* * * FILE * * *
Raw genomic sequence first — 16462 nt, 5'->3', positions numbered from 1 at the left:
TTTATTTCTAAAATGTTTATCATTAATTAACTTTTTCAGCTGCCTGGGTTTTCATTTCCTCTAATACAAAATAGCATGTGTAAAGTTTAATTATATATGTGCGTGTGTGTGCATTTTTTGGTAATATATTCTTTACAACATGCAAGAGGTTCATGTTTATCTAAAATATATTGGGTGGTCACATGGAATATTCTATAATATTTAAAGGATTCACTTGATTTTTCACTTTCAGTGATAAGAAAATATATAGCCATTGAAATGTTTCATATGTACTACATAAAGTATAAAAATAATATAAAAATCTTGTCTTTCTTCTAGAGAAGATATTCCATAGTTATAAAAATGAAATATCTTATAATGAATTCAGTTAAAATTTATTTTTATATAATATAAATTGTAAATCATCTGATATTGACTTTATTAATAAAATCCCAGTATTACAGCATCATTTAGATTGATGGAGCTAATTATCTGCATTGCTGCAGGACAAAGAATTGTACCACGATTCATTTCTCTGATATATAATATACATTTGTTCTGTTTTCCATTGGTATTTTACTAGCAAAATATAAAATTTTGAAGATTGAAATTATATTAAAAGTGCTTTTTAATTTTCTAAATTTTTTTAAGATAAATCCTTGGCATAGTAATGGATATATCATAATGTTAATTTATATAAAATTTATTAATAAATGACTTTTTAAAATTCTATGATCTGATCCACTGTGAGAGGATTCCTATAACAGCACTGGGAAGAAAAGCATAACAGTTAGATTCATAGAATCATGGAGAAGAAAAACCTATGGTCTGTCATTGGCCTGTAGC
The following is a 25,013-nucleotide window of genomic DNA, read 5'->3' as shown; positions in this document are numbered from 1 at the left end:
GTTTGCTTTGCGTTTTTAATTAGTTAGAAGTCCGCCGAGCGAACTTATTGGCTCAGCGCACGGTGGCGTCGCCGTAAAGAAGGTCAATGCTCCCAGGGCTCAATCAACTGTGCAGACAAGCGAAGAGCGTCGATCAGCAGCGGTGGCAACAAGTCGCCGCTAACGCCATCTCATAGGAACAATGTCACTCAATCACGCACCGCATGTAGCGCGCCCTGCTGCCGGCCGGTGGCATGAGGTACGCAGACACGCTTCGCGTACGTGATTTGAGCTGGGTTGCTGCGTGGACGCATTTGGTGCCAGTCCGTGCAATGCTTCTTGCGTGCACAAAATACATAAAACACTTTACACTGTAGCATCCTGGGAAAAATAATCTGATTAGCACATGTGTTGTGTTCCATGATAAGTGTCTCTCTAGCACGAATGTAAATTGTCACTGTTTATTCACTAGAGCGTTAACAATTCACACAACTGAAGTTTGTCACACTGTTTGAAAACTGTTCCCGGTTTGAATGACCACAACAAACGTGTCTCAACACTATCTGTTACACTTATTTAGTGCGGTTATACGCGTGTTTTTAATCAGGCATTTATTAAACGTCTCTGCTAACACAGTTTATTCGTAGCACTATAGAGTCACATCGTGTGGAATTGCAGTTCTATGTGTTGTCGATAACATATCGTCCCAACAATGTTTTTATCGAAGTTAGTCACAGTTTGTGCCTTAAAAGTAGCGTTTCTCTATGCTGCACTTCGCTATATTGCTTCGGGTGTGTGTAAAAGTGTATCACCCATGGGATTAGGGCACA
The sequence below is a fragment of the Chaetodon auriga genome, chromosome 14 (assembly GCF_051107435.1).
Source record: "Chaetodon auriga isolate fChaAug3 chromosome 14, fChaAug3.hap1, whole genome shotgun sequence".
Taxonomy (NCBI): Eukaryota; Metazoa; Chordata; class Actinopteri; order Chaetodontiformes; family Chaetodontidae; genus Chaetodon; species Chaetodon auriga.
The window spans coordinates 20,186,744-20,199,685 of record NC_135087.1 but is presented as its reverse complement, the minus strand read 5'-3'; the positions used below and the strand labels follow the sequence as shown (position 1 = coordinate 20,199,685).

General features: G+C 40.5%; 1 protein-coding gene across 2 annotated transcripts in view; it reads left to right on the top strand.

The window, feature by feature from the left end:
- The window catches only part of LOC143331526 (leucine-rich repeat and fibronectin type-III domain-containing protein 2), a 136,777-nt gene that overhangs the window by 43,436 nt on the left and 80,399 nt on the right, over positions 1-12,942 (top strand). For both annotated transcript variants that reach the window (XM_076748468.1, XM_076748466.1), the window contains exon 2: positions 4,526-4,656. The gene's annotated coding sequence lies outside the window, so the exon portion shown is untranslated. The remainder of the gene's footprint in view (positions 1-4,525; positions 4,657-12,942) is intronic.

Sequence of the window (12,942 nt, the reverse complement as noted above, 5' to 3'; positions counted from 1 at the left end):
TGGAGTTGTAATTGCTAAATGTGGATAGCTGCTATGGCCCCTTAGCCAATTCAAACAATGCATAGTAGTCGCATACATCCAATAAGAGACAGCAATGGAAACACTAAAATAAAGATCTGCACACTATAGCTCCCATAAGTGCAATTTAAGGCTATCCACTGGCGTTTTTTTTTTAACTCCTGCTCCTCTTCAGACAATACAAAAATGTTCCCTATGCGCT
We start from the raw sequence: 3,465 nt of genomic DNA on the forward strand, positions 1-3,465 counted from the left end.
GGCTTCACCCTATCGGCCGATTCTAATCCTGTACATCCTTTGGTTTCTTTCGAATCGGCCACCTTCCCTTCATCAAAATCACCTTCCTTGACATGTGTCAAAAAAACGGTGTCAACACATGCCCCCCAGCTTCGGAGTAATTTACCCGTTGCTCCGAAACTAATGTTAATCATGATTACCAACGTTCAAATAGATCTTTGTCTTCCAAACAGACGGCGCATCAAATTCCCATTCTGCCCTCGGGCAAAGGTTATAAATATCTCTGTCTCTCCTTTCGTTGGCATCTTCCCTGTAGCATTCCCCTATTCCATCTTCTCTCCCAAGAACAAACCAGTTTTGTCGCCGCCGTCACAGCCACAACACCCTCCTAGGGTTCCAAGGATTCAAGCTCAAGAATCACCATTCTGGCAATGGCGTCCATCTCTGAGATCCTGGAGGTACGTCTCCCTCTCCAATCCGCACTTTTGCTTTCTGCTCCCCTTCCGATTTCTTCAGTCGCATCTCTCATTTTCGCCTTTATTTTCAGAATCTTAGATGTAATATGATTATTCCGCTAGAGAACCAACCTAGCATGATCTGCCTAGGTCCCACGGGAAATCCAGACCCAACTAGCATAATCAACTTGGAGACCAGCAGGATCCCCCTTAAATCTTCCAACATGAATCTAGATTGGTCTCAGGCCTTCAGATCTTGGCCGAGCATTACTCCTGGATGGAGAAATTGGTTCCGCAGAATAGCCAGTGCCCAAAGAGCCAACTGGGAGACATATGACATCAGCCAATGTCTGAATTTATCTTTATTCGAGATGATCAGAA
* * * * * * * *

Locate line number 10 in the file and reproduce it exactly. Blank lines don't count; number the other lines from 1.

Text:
The window, feature by feature from the left end: